Radio: STILL Not Dead Yet

If you talk to certain people (especially those within tech circles), they’d have you believe that no one listen to traditional over-the-air radio anymore. Everyone’s moved on to streaming music services or something other than standard AM and FM.

Well, guess what? The reality is substantially different from their perception. This is from FYI Music News:

While technology and fragmentation reshape the media landscape, music remains an important part of our lives. Whether we’re in the car, at work, working out or surfing the web, music remains a staple in the everyday lifestyle of North Americans. According to the Music 360 2015 report, Nielsen’s fourth annual study of U.S. music listeners, 91% of the national population spends more than 24 hours per week using various forms of media to tune in and listen. While total listening figures are roughly the same as last year, how people access and engage with music is changing.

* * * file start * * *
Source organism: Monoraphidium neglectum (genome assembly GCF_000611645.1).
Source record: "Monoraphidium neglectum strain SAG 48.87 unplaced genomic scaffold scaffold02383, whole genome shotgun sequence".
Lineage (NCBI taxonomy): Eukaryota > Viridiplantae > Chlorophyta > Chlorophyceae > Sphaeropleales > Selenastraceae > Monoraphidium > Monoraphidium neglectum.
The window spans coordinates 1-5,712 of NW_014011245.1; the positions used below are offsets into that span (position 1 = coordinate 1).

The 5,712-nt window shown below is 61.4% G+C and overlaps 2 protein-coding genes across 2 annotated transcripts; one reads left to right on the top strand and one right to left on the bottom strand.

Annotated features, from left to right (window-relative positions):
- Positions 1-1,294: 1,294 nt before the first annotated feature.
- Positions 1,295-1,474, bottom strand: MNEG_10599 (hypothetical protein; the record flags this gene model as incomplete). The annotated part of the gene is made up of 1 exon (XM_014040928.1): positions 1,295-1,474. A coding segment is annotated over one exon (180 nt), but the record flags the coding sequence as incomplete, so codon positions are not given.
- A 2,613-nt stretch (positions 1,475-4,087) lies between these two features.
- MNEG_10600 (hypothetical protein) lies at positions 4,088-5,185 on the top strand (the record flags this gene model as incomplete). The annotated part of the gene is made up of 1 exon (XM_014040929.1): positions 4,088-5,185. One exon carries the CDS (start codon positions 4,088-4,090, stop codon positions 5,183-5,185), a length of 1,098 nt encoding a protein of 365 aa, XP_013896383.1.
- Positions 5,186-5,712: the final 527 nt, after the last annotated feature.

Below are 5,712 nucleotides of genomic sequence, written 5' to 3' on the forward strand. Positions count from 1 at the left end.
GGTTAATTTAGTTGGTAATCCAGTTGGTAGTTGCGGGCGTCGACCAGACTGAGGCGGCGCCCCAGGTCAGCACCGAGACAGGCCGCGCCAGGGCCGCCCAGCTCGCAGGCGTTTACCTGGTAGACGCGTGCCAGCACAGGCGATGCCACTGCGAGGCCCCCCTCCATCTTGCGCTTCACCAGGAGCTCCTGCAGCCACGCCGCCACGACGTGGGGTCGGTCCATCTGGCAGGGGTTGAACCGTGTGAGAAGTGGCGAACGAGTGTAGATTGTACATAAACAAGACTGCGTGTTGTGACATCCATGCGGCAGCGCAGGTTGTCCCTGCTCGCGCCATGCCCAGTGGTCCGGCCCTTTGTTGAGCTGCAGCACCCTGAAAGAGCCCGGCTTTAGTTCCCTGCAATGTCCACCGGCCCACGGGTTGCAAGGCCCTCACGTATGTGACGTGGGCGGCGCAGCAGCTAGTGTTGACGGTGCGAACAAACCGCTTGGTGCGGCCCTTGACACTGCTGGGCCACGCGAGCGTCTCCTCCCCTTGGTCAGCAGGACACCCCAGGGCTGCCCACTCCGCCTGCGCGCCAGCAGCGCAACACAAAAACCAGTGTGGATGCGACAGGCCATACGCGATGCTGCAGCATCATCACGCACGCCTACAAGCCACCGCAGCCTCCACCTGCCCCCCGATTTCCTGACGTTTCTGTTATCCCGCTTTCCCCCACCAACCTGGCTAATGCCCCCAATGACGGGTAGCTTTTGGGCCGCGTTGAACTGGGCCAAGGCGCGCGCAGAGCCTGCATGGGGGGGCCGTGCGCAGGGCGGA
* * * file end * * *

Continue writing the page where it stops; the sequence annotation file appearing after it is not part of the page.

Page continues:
In looking at the report data, 75% of those surveyed listen to music online in a typical week, up nearly 12% from last year. And online listening trends are having a significant impact on our on-demand listening habits. While the sample streamed more than 164-billion on-demand tracks across audio and video platforms in 2014, they streamed 135 billion in the first half of 2015 – up more than 90% from the same period last year. And music listening isn’t just becoming increasingly digital, it’s becoming more mobile. In fact, 44% of us report using our smartphones to listen to music in a typical week, a 7% increase over last year, while we’re listening on our desktop computers less.

Read the entire story here. It speaks the truth.

Alan Cross

is an internationally known broadcaster, interviewer, writer, consultant, blogger and speaker. In his 30+ years in the music business, Alan has interviewed the biggest names in rock, from David Bowie and U2 to Pearl Jam and the Foo Fighters. He’s also known as a musicologist and documentarian through programs like The Ongoing History of New Music.

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